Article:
The AIDS Crisis: A Documentary History

The AIDS Crisis: A Documentary History

The AIDS Crisis: A Documentary History

The AIDS Crisis: A Documentary History

Synopsis

AIDS has grown in just two decades from a rare disease to one that has already killed millions of men, women, and children worldwide. To help high school and college students understand the history and current status of AIDS as a social, political, psychological, public health, and cultural phenomenon, this documentary history provides 228 short and highly readable selections from primary and secondary sources of information about AIDS and HIV. Its scope covers the entire history of the epidemic from its beginnings to early 1997. The documents, many of which cannot easily be found elsewhere, will help the reader to understand and debate the many perspectives and points of view on this controversial topic.

Excerpt

Imagine a disease that was usually fatal and could spread each and every time two people have sex. Now imagine that that disease progressed so slowly that it took an average of ten years from the time of infection until the infected person’s death, sometimes as much as twenty years. Let’s also imagine that the disease was caused by a virus so small, a mere 130 millionth of a millimeter in diameter, that if it was magnified several times, it still could not be seen with the naked eye. And what if the disease affected mostly people in the prime of their lives, rather than at the end of their years? And what if the disease produced hideous symptoms like purplish blotches on the skin, extreme fatigue, and severe weight loss? And imagine that disease was new and spreading around the world at an alarming rate, infecting tens of millions of people.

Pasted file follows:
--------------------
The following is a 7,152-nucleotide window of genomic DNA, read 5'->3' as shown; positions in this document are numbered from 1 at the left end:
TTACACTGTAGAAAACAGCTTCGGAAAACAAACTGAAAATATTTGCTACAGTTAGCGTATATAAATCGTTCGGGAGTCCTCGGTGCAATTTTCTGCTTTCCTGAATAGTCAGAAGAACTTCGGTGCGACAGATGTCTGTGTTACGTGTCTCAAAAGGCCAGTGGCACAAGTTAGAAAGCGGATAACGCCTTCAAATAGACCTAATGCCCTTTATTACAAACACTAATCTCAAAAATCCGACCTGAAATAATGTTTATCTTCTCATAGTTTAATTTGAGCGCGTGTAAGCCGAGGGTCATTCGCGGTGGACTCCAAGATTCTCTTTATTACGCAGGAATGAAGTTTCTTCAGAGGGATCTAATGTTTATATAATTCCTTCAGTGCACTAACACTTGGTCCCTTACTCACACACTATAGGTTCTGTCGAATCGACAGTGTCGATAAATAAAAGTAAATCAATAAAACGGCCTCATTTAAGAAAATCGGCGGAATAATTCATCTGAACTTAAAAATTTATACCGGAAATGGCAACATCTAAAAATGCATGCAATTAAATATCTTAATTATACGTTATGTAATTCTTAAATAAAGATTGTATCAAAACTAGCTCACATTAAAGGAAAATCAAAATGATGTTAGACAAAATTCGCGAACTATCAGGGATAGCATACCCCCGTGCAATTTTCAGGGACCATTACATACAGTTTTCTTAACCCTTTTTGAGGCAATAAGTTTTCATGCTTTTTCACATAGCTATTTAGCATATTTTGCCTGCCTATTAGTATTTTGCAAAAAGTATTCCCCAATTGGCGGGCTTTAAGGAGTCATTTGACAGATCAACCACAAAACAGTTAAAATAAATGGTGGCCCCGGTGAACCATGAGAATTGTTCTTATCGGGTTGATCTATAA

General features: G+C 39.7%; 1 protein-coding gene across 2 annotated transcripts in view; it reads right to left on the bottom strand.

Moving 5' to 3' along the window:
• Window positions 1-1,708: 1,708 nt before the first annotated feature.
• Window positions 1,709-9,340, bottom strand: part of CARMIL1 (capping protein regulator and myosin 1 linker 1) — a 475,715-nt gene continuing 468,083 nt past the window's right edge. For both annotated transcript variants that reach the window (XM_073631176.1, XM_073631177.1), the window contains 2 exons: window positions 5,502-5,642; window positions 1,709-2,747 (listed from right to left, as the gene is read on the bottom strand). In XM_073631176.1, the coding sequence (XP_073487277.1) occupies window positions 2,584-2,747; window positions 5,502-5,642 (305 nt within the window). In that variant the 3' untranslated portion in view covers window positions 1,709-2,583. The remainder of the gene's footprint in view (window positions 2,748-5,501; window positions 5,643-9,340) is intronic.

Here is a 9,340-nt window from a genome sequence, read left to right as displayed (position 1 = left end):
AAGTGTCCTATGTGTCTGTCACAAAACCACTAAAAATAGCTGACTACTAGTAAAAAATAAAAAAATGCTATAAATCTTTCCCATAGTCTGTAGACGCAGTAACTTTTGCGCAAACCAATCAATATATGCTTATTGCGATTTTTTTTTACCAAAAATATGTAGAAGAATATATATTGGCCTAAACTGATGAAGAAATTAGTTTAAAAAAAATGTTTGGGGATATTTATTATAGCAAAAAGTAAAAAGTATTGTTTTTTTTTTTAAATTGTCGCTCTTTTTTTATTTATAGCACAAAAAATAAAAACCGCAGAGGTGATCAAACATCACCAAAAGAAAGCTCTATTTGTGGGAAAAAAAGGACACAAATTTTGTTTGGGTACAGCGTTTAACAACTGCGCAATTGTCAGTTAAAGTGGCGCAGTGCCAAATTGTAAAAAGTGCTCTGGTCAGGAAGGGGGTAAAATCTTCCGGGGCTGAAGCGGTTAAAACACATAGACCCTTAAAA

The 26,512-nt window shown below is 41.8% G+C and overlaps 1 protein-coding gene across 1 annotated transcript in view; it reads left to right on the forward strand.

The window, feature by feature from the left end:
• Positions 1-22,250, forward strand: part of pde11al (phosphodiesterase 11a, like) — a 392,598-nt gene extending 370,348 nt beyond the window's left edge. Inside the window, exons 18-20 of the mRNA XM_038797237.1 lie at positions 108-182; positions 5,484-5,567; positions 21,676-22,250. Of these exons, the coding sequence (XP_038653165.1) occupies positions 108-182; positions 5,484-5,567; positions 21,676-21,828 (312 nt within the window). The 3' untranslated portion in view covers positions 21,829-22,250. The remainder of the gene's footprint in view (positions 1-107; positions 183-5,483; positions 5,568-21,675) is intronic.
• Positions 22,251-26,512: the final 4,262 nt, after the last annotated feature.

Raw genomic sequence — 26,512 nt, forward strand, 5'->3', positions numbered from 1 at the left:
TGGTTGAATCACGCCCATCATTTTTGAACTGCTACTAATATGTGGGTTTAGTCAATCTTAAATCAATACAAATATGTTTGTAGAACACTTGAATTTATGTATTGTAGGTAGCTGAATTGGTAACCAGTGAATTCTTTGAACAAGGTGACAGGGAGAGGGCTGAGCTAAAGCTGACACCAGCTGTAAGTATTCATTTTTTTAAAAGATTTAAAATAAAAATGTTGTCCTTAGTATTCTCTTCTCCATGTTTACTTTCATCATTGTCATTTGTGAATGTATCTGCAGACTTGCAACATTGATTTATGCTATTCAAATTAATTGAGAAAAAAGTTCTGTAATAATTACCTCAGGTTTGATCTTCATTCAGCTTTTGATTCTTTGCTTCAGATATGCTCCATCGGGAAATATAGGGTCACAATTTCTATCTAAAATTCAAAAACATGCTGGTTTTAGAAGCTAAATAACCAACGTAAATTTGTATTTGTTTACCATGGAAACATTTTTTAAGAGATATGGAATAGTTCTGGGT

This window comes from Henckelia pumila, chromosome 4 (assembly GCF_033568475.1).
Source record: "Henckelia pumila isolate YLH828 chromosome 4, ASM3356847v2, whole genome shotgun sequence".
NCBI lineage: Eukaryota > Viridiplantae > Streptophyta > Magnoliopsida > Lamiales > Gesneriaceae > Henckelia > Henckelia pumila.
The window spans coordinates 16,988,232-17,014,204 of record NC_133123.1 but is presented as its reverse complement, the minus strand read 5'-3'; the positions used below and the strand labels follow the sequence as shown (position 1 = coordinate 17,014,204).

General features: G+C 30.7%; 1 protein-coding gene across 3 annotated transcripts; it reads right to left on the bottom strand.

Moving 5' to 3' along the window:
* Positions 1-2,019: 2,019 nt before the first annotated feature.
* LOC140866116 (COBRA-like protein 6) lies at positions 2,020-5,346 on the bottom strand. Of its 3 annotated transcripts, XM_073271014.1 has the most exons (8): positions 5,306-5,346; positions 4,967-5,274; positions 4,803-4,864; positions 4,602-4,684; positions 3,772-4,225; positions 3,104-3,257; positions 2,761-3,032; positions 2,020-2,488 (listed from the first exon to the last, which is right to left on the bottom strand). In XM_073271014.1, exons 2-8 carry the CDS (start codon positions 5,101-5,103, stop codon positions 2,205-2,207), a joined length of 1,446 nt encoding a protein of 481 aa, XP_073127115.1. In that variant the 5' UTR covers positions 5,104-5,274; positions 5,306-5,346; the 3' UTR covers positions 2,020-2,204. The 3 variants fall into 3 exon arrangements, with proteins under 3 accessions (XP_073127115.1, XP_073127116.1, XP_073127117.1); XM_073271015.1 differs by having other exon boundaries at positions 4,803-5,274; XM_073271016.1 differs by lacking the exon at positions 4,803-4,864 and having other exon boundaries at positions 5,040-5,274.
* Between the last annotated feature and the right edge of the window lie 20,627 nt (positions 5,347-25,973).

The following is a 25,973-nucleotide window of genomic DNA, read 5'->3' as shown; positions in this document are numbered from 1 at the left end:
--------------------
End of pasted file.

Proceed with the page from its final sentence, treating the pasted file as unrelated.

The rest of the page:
There is no need to imagine such a disease, because that disease is very real; it is called AIDS (acquired immunodeficiency syndrome). Since it was first mentioned in the medical literature in 1981, AIDS has spread into nearly every nation on earth and has caused more widespread panic, fear, and concern than any other medical catastrophe in the twentieth century. A new class of drugs, called protease inhibitors, appears to be prolonging the lives of most of those in the developed nations who are taking them. But whether they will remain effective is not yet clear. For the tens of millions of persons with HIV (human immunodeficiency virus) or AIDS in the developing world who cannot afford their prohibitive cost, the new drugs are not available. For them, AIDS is usually fatal, though we now have good reason to believe that a small proportion of those infected with the virus that causes AIDS will never develop symptoms and will not die from it. We also now know that some people who are repeatedly exposed to the virus will never become infected. But there is no easy way of knowing at this point who is immune and who is not,

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